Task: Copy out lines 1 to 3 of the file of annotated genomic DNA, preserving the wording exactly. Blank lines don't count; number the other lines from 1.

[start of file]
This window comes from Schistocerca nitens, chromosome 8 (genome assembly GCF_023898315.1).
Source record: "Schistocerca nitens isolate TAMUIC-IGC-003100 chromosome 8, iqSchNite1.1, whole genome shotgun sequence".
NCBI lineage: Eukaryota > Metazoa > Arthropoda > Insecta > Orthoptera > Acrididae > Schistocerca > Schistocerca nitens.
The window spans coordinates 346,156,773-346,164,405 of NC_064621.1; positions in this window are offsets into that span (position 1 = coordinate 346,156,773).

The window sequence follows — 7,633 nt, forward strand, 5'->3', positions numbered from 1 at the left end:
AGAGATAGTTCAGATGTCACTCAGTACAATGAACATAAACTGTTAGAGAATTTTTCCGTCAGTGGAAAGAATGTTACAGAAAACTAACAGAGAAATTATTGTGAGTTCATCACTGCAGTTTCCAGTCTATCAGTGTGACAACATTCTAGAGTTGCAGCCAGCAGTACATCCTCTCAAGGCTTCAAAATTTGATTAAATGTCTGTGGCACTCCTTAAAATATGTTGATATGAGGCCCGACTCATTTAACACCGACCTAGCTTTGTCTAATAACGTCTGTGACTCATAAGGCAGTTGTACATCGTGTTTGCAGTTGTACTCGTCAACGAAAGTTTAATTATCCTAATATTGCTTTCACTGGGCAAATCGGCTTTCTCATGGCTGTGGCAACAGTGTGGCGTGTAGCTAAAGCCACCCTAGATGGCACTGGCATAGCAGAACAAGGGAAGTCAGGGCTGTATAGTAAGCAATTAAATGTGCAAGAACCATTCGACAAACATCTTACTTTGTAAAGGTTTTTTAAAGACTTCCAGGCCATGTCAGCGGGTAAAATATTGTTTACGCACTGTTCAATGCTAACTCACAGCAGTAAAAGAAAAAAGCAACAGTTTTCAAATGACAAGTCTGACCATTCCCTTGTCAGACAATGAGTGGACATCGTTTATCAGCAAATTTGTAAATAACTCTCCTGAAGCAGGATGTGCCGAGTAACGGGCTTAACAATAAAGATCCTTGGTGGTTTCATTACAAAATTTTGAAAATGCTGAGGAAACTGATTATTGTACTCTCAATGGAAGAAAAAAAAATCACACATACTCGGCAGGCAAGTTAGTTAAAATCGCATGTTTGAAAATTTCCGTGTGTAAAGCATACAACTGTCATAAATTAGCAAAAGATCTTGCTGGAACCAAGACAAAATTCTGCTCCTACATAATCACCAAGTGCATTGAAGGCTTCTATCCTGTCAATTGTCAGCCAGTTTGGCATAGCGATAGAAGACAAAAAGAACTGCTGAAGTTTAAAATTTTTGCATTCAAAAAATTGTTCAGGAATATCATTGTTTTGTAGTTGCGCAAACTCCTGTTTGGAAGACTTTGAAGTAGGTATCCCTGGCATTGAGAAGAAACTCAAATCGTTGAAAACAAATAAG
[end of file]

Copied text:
This window comes from Schistocerca nitens, chromosome 8 (genome assembly GCF_023898315.1).
Source record: "Schistocerca nitens isolate TAMUIC-IGC-003100 chromosome 8, iqSchNite1.1, whole genome shotgun sequence".
NCBI lineage: Eukaryota > Metazoa > Arthropoda > Insecta > Orthoptera > Acrididae > Schistocerca > Schistocerca nitens.